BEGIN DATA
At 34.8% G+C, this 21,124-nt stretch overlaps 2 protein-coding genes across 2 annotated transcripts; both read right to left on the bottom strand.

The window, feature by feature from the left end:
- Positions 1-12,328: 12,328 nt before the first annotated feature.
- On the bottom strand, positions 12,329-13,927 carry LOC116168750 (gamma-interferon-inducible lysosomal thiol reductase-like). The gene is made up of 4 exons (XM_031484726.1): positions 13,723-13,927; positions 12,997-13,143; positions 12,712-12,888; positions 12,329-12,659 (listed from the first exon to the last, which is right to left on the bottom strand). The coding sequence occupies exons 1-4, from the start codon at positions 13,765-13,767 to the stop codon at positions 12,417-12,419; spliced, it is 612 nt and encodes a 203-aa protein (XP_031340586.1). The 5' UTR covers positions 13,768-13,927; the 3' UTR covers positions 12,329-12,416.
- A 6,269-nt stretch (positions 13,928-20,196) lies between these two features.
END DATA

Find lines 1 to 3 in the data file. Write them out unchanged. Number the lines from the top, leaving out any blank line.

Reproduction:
At 34.8% G+C, this 21,124-nt stretch overlaps 2 protein-coding genes across 2 annotated transcripts; both read right to left on the bottom strand.

The window, feature by feature from the left end:
- Positions 1-12,328: 12,328 nt before the first annotated feature.